cynicalsaint1:

Gorrath:

cynicalsaint1:
We'll see - I guess all we can do is hope for the best.

We can, but should the FCC fail to sink its teeth into this problem effectively,we should also be ready to place a phone call to our local congress people and demand they get their butts in gear to write new legislation giving the FCC enough power to effectively enforce net neutrality. Should we hope, and that hope fail, action becomes our next recourse. If we fail to take action, we've no one but ourselves to blame.

I honestly have more faith in the FCC than I do Congress.
The US Congress is an amazing clusterfuck of useless these days.

Oh no doubt about that, Congress is a damned mess, but it's a mess we've let fester through our unwillingness to cross party lines. Congress seems ineffectual because we've insisted that our Congress people be totally intractable. Of course my bias here is that I'm a centrist, and so that shows through, but I do think the Congress is not just useless because we let them be, but because we demand they be. The best way to re-election these days is towing the party line, keeping your head down and not making any waves. Talk a good talk, do nothing of any note and no one will be able to criticize you.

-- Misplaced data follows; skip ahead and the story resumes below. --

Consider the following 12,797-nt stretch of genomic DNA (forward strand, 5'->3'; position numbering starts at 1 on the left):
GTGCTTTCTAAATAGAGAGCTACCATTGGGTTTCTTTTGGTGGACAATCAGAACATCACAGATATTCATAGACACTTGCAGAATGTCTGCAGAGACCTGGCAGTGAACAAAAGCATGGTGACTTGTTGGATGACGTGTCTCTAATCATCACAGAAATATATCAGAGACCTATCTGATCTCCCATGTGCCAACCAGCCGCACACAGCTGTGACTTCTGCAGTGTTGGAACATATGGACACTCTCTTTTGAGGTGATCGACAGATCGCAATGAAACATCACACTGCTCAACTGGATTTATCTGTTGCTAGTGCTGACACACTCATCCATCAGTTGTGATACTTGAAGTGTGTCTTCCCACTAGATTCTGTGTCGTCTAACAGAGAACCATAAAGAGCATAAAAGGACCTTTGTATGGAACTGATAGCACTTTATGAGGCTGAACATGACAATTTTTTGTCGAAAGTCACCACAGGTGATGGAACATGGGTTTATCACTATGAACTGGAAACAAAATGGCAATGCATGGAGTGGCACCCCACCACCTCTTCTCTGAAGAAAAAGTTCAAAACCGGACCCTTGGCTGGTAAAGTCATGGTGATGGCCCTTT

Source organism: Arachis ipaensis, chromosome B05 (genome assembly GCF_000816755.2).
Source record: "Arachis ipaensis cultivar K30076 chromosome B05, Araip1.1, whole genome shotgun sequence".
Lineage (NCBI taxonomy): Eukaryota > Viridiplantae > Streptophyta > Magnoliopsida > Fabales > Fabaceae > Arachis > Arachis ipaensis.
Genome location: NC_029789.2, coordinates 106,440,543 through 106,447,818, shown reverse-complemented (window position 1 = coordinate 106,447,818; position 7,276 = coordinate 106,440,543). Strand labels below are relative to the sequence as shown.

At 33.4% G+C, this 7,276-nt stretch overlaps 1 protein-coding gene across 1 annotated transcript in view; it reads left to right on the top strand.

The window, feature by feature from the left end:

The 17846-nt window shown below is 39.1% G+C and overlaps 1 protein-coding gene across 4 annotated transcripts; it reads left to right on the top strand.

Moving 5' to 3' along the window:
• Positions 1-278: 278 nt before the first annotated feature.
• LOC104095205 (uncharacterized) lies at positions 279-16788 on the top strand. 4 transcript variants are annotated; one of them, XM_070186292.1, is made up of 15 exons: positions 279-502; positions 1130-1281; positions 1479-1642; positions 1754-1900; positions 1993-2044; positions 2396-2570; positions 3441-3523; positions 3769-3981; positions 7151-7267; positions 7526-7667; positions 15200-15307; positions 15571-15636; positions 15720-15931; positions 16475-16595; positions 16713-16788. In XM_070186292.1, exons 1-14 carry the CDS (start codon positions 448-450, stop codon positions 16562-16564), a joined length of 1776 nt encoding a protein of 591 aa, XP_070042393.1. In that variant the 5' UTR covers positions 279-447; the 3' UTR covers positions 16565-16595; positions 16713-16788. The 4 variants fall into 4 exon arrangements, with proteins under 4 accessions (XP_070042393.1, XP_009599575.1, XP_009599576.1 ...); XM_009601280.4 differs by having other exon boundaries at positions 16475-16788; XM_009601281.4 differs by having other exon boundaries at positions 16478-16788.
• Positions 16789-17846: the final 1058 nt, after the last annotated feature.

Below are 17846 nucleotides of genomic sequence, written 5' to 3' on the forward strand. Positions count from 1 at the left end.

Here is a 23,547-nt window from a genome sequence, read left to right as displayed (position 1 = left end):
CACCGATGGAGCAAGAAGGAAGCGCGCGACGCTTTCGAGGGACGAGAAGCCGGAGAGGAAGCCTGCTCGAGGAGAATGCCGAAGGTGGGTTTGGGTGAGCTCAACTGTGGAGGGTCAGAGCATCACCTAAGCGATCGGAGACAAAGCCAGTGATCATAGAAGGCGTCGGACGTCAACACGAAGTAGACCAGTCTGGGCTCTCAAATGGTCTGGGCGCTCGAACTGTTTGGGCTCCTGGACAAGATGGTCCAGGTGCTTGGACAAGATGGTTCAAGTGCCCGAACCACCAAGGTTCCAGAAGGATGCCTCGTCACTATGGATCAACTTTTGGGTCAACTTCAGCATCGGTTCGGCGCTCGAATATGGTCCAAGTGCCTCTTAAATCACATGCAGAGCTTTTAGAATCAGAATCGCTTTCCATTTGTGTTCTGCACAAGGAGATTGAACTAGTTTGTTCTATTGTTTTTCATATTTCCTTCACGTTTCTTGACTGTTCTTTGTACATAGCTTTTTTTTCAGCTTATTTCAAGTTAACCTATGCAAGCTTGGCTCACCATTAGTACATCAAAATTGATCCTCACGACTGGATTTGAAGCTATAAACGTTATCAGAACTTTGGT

Tradjus:
It's possible that if big cable internet companies take advantage of this situation too restrict the internet, new cable internet companies could rise on the premise of maintaining net neutrality, and thrive based on that, overtaking the old guard who wouldn't be able to compete without essentially backtracking, something companies are loathe too do.

Sadly, it's not that simple.
In the US, a very small number of large powerful ISPs own the backbone, so they have sovereignty.

Any new ISP development would have to plug into that backbone, and to get new backbones developed an ISP needs the rights to develop (municipality rights if laying cable, broadcasting rights if wireless/satellite).

That's where most new/small ISPs are hitting the barrier: Monopolies and governmental influence. Hell, even the really big fish like google are running into it:

Example:

http://consumerist.com/2014/01/30/kansas-legislature-wants-to-stop-any-other-kansas-cities-from-getting-google-fiber/

The crooks own the police. The inmates run the asylum, etc..

Tradjus:
It's possible that if big cable internet companies take advantage of this situation too restrict the internet, new cable internet companies could rise on the premise of maintaining net neutrality, and thrive based on that, overtaking the old guard who wouldn't be able to compete without essentially backtracking, something companies are loathe too do.